I would use Jetpack to install cudnn.
When you say “I did install Jetpack 3.2 on Jetson TX2 board.” I would interpret as you got Jetpack 3.2 installed at Host PC and from Host PC you have flashed Jetson with Jetpack 3.2
“I wonder if I installed Jetpack3.2, i dont need to copy and paste cuDnn from Nvidia Homepage.” Why would you copy paste?
“On desktop, installing cuda and cudnn is different step. So i have a conflict.” CUDA can be installed to desktop [Host PC] either standalone or by Jetopack. CUDNN will be a separate standalone step, in my opinion. What conflict do you have?
“Someone said if you check the cudnn installation done, comment $ cat /usr/local/cuda/include/cudnn.h | grep CUDNN_MAJOR -A 2.” If you have checked cudnn installation while flashing Jetson you should have CUDNN installed to Jetson already. Unless you need custom configuration you do not need to manually configure CUDNN at Jetson, in my opinion.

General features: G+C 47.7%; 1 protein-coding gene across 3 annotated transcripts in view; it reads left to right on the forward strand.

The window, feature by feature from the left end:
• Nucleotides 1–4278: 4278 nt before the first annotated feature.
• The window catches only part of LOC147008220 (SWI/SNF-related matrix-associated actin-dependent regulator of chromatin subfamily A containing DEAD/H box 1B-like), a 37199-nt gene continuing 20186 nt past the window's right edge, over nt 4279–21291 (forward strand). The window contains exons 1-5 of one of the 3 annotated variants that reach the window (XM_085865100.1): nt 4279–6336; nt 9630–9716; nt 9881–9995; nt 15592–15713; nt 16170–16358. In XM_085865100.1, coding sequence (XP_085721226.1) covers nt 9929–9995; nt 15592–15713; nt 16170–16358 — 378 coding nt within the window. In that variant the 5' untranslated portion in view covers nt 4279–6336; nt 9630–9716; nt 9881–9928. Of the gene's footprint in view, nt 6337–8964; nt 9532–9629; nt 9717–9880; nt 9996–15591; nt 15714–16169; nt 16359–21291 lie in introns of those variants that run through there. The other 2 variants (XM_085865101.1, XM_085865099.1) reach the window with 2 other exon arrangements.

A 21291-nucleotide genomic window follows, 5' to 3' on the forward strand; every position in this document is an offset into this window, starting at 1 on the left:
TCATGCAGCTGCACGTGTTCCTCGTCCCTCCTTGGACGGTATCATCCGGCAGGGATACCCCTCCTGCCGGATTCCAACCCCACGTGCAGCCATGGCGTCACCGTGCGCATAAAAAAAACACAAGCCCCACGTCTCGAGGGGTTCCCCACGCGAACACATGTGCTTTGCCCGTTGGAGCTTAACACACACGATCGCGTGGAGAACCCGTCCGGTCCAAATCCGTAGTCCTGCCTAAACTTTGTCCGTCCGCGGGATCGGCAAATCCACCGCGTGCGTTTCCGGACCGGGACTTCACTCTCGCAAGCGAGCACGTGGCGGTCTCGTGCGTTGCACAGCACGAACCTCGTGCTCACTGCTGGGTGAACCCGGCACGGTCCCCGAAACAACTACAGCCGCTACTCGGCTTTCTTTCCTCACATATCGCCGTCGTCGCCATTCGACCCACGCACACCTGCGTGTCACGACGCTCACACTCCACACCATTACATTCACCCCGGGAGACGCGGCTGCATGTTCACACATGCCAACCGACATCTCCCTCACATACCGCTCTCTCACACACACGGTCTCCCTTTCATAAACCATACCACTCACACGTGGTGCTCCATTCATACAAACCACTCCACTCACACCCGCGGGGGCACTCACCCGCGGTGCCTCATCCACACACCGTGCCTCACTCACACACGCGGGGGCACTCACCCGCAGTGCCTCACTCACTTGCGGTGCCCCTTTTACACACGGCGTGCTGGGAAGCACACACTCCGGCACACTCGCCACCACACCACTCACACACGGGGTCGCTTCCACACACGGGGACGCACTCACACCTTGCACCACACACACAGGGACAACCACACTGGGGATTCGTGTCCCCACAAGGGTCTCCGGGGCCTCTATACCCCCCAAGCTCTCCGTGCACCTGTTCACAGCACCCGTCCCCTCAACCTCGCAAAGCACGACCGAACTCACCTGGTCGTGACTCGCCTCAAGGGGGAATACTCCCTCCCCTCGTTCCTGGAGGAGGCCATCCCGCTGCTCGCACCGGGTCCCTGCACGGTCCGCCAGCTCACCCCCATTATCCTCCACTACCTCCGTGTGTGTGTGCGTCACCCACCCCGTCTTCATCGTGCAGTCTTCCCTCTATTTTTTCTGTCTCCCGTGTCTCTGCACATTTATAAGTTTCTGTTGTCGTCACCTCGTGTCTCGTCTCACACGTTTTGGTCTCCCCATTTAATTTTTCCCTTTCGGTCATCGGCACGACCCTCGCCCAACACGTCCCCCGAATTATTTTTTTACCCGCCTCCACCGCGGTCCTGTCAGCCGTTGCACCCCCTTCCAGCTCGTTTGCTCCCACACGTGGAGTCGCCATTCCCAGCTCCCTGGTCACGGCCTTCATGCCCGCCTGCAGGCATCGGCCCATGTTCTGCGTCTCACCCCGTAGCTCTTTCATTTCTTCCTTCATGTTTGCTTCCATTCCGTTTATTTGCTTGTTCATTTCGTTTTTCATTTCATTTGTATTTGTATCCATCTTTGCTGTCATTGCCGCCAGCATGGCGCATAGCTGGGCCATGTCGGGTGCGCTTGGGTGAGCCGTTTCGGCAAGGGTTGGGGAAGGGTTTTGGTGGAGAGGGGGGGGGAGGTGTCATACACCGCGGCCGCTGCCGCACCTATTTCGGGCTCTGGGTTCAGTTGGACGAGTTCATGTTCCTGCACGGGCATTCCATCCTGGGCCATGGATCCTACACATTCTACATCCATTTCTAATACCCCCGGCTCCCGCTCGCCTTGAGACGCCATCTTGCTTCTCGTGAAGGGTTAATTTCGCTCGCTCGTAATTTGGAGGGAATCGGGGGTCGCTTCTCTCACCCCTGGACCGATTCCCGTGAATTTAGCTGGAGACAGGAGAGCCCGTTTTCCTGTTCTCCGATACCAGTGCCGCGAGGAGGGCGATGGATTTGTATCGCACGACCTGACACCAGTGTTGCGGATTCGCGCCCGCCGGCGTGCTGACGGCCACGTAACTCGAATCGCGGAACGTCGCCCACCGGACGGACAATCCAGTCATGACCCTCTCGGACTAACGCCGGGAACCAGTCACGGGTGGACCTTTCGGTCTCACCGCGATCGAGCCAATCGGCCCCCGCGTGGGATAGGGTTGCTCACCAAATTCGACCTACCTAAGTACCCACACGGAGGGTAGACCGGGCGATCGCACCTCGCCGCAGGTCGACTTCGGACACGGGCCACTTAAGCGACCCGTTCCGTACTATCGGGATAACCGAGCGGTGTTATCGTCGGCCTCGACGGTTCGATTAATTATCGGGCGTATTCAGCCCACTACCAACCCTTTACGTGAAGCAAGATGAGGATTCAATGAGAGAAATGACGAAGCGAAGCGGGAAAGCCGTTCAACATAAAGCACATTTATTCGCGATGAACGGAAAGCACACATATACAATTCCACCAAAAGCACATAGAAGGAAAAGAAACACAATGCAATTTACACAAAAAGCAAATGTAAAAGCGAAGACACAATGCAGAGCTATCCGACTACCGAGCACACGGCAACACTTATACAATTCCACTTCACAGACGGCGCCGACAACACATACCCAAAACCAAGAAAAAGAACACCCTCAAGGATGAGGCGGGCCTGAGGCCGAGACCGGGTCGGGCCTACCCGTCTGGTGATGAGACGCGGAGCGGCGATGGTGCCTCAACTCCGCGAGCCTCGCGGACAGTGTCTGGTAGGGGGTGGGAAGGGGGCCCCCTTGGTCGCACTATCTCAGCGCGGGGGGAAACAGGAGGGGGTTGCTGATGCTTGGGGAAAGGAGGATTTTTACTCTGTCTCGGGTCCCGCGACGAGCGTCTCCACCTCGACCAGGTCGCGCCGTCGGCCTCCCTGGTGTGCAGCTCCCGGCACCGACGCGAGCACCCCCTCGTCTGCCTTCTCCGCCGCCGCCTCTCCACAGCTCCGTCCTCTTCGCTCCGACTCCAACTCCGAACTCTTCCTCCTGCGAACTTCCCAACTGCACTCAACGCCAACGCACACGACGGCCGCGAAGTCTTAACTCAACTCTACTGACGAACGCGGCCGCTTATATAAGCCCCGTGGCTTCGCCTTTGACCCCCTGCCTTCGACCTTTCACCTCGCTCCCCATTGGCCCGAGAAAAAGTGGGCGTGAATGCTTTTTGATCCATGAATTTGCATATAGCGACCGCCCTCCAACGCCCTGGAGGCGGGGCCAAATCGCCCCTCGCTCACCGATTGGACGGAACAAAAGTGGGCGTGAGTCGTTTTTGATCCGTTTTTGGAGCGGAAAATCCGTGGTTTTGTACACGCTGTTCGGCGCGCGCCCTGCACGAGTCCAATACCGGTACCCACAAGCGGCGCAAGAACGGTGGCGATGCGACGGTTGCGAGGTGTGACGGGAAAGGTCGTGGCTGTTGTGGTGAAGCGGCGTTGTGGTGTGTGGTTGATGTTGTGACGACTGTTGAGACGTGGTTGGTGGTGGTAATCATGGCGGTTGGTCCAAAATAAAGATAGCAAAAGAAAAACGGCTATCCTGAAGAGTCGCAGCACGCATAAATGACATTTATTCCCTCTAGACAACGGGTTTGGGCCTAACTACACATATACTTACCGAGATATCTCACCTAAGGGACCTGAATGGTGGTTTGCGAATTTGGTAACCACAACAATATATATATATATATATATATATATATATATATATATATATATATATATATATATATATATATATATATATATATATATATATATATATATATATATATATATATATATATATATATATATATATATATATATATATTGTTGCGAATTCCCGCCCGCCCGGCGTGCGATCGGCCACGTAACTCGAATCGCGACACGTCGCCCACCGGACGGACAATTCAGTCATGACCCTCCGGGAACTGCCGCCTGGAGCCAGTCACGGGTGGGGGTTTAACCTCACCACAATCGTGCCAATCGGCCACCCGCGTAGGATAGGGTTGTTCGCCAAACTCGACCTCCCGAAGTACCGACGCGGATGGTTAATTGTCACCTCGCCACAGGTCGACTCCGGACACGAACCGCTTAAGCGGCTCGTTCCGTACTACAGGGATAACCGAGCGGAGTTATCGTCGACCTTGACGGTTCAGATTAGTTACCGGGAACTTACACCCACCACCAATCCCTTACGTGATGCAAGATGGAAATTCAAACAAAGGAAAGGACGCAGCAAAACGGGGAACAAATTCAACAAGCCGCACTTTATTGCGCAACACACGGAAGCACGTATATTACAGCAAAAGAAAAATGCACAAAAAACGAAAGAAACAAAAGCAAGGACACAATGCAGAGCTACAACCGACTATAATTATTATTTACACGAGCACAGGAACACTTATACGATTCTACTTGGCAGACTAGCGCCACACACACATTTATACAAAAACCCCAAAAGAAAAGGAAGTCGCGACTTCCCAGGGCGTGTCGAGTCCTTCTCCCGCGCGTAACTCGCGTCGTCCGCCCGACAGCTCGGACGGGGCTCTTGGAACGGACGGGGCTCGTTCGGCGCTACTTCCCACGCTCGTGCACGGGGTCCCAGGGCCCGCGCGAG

“But Jetson didn’t say anything. Because i didnt copy and paste cudnn files on the path.” To keep an eye on path matters is always a good practice, in my opinion. Houwever, you wouldn’t need to add cudnn to path if you have installed it to jetson from Jetpack while installing OS via flashing Jetson from Host OS installed Jetpack, as it seems to me.
JetPack has various things it can do, all of which are selectable (or deselectable) via a checkbox. You can disable flashing and just check install of the software you want (for software package steps you’d want your Jetson connected to the Ubuntu host PC over wired ethernet…the micro-B USB is only used for flashing).
JetPack will download the correct dependencies automatically. Individual packages are not available (apparently part of the reason the packages are only available through JetPack is for dependency resolution in a complex set of package dependencies). The components manager is just one of the GUI screens you get to when running JetPack.